The coast of West Africa is home to some of the most abundant fishing grounds on the planet. Historically, these rich waters teem with some of the world’s most sought after fish, such as mackerel, marlin, shrimp, sardines, barracuda and more. For thousands of years, coastal West Africans have relied on this plentiful bounty for both sustenance and livelihood. Today illegal fishing has put this ancient relationship in jeopardy and the fate of West Africa’s fishing future now lies in the balance. There are two paths ahead, and interestingly they could not be more different. One road leads to the irreversible desolation of African fisheries. The other route not only promises to reverse the harm done, but usher in a new wave of prosperity throughout the region, benefiting millions of Africans in the process.
Foreign foul play in West African seas
The situation has been a long time in the making. Illegal, unreported and unregulated fishing (IUU) has been a known problem in West African waters for many years. West African authorities have generally lacked the finances and resources to safeguard their maritime territories, making their prized fishing grounds easy pickings for unscrupulous foreign fishing conglomerates.
These foreign fishing giants are plundering West African stocks on an industrial scale. In order to circumvent international fishing regulations, smaller vessels are often used to fish in restricted waters. They then transport their hauls to ships known as “reefers”, where fish is frozen and stored en masse. To further complicate the situation, “reefers” often offload their fish onto huge container ships where the illegal catches become mixed with legal product.
Alfonso Daniels, the project lead of an important Overseas Development Institute (ODI) study into illegal fishing, suggested that up to 84% of all illegal fish are extracted from the area in this clandestine fashion. Daniels’ team tracked the movements of 35 reefers operating in the area, and found ships belonging to nations such as Holland, China and South Korea.
Illegal fishing damaging both people and the environment
The negative consequences of such practices are profound. Local fishermen are seeing their livelihoods destroyed as fish stocks dwindle. The remaining resources can no longer support as many fishermen, causing unemployment and food shortages in communities that have traditionally relied on the sea. Additionally, there have been multiple reports of larger foreign vessels carelessly destroying local fishing equipment, damaging reefs, and scaring away fish through excessive engine usage.
Kofi Agbogah, a spokesman for the Ghana Sustainable Fisheries Management Project stressed the severity of the situation: “We have long gone past our maximum sustainable yield – as a result of open access fisheries, we have a crisis.”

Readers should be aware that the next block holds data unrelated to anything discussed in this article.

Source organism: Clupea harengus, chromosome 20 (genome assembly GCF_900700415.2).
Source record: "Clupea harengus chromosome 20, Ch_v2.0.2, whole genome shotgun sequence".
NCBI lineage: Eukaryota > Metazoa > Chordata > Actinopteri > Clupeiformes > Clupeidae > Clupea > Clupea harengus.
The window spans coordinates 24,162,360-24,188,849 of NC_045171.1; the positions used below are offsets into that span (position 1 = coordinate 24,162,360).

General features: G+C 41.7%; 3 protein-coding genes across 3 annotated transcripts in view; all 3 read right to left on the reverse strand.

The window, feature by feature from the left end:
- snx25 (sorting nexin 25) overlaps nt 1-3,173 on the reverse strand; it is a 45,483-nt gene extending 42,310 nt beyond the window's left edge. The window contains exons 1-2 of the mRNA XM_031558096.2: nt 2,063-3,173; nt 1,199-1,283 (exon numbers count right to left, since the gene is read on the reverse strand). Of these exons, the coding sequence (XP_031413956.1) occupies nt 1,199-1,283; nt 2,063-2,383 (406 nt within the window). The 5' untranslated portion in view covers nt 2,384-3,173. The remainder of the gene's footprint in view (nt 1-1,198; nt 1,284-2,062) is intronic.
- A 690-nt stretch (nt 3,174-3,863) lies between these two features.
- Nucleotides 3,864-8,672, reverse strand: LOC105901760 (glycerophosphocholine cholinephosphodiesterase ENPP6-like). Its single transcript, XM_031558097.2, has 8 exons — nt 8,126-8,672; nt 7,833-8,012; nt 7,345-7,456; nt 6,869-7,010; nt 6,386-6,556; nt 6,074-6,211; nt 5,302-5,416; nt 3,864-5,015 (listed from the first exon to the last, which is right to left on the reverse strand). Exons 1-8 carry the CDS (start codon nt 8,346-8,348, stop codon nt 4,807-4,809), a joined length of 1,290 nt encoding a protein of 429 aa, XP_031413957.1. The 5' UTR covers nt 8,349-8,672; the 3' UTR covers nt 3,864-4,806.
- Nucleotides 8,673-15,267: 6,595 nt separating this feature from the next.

According to one estimate, over half of all West African stocks are now overfished, with between a third and a half of the total catch attributed to IUU fishing. If governments do not act quickly, the damage will be soon become catastrophic and irrevocable. Down this path lies unemployment, poverty, food shortages, migration and a broken marine ecosystem.
A chance to survive and thrive
There is an alternative future however, that stands in stark contrast to this bleak forecast. In their landmark study, the ODI set out a list of recommendations designed to not only reverse the crisis, but create a far more lucrative and sustainable fishing economy in the region. However, some of these measures are time consuming and complex, requiring regional and international cooperation, legislative change and investment by West African governments.
Fortunately it appears countries are listening. In the wake of the ODI report, the government of Guinea banned all foreign fishing in its waters. An early step, but one which will hopefully be followed by other nations.
Currently, almost all of the profits from West Africa’s waters are falling into foreign hands, whether by legal or IUU fishing. By ODI estimates, if West African authorities can successfully tackle IUU fishing in conjunction with building their own fishing sectors, they could ultimately generate US$3.3 billion per annum for the regional economy.
The creation of a vibrant West African fishing sector would have immense social benefits. It’s estimated that this industry could generate over 300,000 new jobs, 90,000 of which could be for women. Youth unemployment would decrease, foreign trade balances would progress, and local food security and nutrition would improve. What’s more, with control over their own waters these nations could easily manage their fisheries in an environmentally sustainable manner.